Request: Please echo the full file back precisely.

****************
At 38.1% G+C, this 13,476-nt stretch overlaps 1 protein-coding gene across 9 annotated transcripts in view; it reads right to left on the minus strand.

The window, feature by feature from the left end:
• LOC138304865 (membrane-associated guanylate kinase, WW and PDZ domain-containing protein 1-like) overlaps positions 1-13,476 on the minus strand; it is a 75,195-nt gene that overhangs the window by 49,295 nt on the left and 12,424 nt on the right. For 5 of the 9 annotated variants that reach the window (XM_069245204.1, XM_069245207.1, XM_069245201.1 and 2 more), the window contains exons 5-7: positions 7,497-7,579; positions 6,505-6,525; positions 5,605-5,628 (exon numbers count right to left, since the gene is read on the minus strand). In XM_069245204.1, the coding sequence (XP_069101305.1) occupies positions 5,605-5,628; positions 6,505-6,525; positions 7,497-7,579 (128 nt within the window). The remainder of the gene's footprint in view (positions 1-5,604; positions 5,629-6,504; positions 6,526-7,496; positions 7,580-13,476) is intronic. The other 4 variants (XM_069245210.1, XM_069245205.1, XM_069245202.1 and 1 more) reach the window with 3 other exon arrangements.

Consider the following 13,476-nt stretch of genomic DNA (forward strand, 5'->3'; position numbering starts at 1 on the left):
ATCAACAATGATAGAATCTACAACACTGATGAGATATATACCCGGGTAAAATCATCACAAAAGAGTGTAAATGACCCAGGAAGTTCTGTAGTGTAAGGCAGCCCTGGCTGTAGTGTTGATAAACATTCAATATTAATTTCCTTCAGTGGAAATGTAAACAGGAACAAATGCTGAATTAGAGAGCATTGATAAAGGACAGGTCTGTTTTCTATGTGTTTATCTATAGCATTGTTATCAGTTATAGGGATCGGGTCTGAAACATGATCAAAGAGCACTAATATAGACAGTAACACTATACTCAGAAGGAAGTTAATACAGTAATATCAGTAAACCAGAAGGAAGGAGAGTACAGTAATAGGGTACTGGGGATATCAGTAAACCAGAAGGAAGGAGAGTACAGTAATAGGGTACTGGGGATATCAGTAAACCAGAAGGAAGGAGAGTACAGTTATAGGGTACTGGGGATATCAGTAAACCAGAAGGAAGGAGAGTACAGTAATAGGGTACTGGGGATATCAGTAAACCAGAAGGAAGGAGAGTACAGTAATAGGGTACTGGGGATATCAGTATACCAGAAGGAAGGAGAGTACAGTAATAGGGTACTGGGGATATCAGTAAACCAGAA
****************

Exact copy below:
At 38.1% G+C, this 13,476-nt stretch overlaps 1 protein-coding gene across 9 annotated transcripts in view; it reads right to left on the minus strand.

The window, feature by feature from the left end:
• LOC138304865 (membrane-associated guanylate kinase, WW and PDZ domain-containing protein 1-like) overlaps positions 1-13,476 on the minus strand; it is a 75,195-nt gene that overhangs the window by 49,295 nt on the left and 12,424 nt on the right. For 5 of the 9 annotated variants that reach the window (XM_069245204.1, XM_069245207.1, XM_069245201.1 and 2 more), the window contains exons 5-7: positions 7,497-7,579; positions 6,505-6,525; positions 5,605-5,628 (exon numbers count right to left, since the gene is read on the minus strand). In XM_069245204.1, the coding sequence (XP_069101305.1) occupies positions 5,605-5,628; positions 6,505-6,525; positions 7,497-7,579 (128 nt within the window). The remainder of the gene's footprint in view (positions 1-5,604; positions 5,629-6,504; positions 6,526-7,496; positions 7,580-13,476) is intronic. The other 4 variants (XM_069245210.1, XM_069245205.1, XM_069245202.1 and 1 more) reach the window with 3 other exon arrangements.

Consider the following 13,476-nt stretch of genomic DNA (forward strand, 5'->3'; position numbering starts at 1 on the left):
ATCAACAATGATAGAATCTACAACACTGATGAGATATATACCCGGGTAAAATCATCACAAAAGAGTGTAAATGACCCAGGAAGTTCTGTAGTGTAAGGCAGCCCTGGCTGTAGTGTTGATAAACATTCAATATTAATTTCCTTCAGTGGAAATGTAAACAGGAACAAATGCTGAATTAGAGAGCATTGATAAAGGACAGGTCTGTTTTCTATGTGTTTATCTATAGCATTGTTATCAGTTATAGGGATCGGGTCTGAAACATGATCAAAGAGCACTAATATAGACAGTAACACTATACTCAGAAGGAAGTTAATACAGTAATATCAGTAAACCAGAAGGAAGGAGAGTACAGTAATAGGGTACTGGGGATATCAGTAAACCAGAAGGAAGGAGAGTACAGTAATAGGGTACTGGGGATATCAGTAAACCAGAAGGAAGGAGAGTACAGTTATAGGGTACTGGGGATATCAGTAAACCAGAAGGAAGGAGAGTACAGTAATAGGGTACTGGGGATATCAGTAAACCAGAAGGAAGGAGAGTACAGTAATAGGGTACTGGGGATATCAGTATACCAGAAGGAAGGAGAGTACAGTAATAGGGTACTGGGGATATCAGTAAACCAGAA